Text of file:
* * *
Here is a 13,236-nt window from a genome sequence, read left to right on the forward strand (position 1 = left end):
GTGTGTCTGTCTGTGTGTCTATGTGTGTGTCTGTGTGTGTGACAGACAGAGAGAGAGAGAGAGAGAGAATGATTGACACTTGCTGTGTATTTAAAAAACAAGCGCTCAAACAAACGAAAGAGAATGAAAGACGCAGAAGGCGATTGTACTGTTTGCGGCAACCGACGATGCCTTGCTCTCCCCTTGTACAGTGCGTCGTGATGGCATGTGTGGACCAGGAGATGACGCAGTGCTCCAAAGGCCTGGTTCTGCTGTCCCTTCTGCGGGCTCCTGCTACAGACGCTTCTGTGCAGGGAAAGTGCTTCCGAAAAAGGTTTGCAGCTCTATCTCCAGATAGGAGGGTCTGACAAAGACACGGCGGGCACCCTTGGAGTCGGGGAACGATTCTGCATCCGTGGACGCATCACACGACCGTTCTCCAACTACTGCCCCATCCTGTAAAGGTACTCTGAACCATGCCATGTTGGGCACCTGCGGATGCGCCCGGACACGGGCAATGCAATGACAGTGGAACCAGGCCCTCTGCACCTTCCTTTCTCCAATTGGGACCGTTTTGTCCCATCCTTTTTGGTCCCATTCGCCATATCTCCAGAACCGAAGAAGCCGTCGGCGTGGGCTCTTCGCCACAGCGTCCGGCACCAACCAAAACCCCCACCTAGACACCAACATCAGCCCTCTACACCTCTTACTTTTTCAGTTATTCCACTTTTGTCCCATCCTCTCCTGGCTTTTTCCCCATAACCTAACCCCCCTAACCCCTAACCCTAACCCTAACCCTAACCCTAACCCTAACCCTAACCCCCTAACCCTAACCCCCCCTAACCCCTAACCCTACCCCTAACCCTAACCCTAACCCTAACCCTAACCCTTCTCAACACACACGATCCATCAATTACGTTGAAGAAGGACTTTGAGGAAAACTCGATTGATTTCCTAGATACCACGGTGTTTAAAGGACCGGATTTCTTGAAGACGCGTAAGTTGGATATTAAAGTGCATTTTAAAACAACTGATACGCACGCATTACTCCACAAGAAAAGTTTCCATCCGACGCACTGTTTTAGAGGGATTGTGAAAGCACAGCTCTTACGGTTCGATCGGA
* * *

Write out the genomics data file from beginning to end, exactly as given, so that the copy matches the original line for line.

Here is a 13,236-nt window from a genome sequence, read left to right on the forward strand (position 1 = left end):
GTGTGTCTGTCTGTGTGTCTATGTGTGTGTCTGTGTGTGTGACAGACAGAGAGAGAGAGAGAGAGAGAATGATTGACACTTGCTGTGTATTTAAAAAACAAGCGCTCAAACAAACGAAAGAGAATGAAAGACGCAGAAGGCGATTGTACTGTTTGCGGCAACCGACGATGCCTTGCTCTCCCCTTGTACAGTGCGTCGTGATGGCATGTGTGGACCAGGAGATGACGCAGTGCTCCAAAGGCCTGGTTCTGCTGTCCCTTCTGCGGGCTCCTGCTACAGACGCTTCTGTGCAGGGAAAGTGCTTCCGAAAAAGGTTTGCAGCTCTATCTCCAGATAGGAGGGTCTGACAAAGACACGGCGGGCACCCTTGGAGTCGGGGAACGATTCTGCATCCGTGGACGCATCACACGACCGTTCTCCAACTACTGCCCCATCCTGTAAAGGTACTCTGAACCATGCCATGTTGGGCACCTGCGGATGCGCCCGGACACGGGCAATGCAATGACAGTGGAACCAGGCCCTCTGCACCTTCCTTTCTCCAATTGGGACCGTTTTGTCCCATCCTTTTTGGTCCCATTCGCCATATCTCCAGAACCGAAGAAGCCGTCGGCGTGGGCTCTTCGCCACAGCGTCCGGCACCAACCAAAACCCCCACCTAGACACCAACATCAGCCCTCTACACCTCTTACTTTTTCAGTTATTCCACTTTTGTCCCATCCTCTCCTGGCTTTTTCCCCATAACCTAACCCCCCTAACCCCTAACCCTAACCCTAACCCTAACCCTAACCCTAACCCTAACCCCCTAACCCTAACCCCCCCTAACCCCTAACCCTACCCCTAACCCTAACCCTAACCCTAACCCTAACCCTTCTCAACACACACGATCCATCAATTACGTTGAAGAAGGACTTTGAGGAAAACTCGATTGATTTCCTAGATACCACGGTGTTTAAAGGACCGGATTTCTTGAAGACGCGTAAGTTGGATATTAAAGTGCATTTTAAAACAACTGATACGCACGCATTACTCCACAAGAAAAGTTTCCATCCGACGCACTGTTTTAGAGGGATTGTGAAAGCACAGCTCTTACGGTTCGATCGGA